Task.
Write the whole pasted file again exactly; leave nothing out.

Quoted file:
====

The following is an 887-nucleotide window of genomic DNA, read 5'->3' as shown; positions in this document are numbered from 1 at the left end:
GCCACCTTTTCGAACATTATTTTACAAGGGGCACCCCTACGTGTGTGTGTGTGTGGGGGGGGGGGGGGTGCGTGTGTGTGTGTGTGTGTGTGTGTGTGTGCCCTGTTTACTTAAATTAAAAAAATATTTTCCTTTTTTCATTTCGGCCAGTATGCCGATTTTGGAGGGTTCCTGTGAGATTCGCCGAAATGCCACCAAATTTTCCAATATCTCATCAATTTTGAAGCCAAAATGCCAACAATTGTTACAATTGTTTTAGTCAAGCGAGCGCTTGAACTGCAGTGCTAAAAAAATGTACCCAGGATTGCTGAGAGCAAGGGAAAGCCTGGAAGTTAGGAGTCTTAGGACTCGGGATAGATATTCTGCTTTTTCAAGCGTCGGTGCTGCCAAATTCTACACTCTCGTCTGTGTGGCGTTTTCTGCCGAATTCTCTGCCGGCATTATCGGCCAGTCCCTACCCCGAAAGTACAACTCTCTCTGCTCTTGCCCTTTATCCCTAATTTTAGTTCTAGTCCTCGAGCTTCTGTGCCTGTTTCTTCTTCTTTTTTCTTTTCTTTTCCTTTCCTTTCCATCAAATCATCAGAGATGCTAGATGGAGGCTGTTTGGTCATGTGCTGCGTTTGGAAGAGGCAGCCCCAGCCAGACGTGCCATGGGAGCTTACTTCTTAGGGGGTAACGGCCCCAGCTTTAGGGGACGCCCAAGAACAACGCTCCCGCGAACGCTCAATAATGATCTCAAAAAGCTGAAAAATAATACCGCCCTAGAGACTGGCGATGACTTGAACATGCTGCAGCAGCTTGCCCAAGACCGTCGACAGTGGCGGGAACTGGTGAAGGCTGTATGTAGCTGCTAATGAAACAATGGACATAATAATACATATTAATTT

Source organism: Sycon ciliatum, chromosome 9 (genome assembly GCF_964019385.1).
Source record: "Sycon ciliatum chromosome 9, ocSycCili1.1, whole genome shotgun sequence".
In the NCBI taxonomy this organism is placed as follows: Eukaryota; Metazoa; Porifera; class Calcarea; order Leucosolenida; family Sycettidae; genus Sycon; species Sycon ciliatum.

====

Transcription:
The following is an 887-nucleotide window of genomic DNA, read 5'->3' as shown; positions in this document are numbered from 1 at the left end:
GCCACCTTTTCGAACATTATTTTACAAGGGGCACCCCTACGTGTGTGTGTGTGTGGGGGGGGGGGGGGTGCGTGTGTGTGTGTGTGTGTGTGTGTGTGTGCCCTGTTTACTTAAATTAAAAAAATATTTTCCTTTTTTCATTTCGGCCAGTATGCCGATTTTGGAGGGTTCCTGTGAGATTCGCCGAAATGCCACCAAATTTTCCAATATCTCATCAATTTTGAAGCCAAAATGCCAACAATTGTTACAATTGTTTTAGTCAAGCGAGCGCTTGAACTGCAGTGCTAAAAAAATGTACCCAGGATTGCTGAGAGCAAGGGAAAGCCTGGAAGTTAGGAGTCTTAGGACTCGGGATAGATATTCTGCTTTTTCAAGCGTCGGTGCTGCCAAATTCTACACTCTCGTCTGTGTGGCGTTTTCTGCCGAATTCTCTGCCGGCATTATCGGCCAGTCCCTACCCCGAAAGTACAACTCTCTCTGCTCTTGCCCTTTATCCCTAATTTTAGTTCTAGTCCTCGAGCTTCTGTGCCTGTTTCTTCTTCTTTTTTCTTTTCTTTTCCTTTCCTTTCCATCAAATCATCAGAGATGCTAGATGGAGGCTGTTTGGTCATGTGCTGCGTTTGGAAGAGGCAGCCCCAGCCAGACGTGCCATGGGAGCTTACTTCTTAGGGGGTAACGGCCCCAGCTTTAGGGGACGCCCAAGAACAACGCTCCCGCGAACGCTCAATAATGATCTCAAAAAGCTGAAAAATAATACCGCCCTAGAGACTGGCGATGACTTGAACATGCTGCAGCAGCTTGCCCAAGACCGTCGACAGTGGCGGGAACTGGTGAAGGCTGTATGTAGCTGCTAATGAAACAATGGACATAATAATACATATTAATTT

Source organism: Sycon ciliatum, chromosome 9 (genome assembly GCF_964019385.1).
Source record: "Sycon ciliatum chromosome 9, ocSycCili1.1, whole genome shotgun sequence".
In the NCBI taxonomy this organism is placed as follows: Eukaryota; Metazoa; Porifera; class Calcarea; order Leucosolenida; family Sycettidae; genus Sycon; species Sycon ciliatum.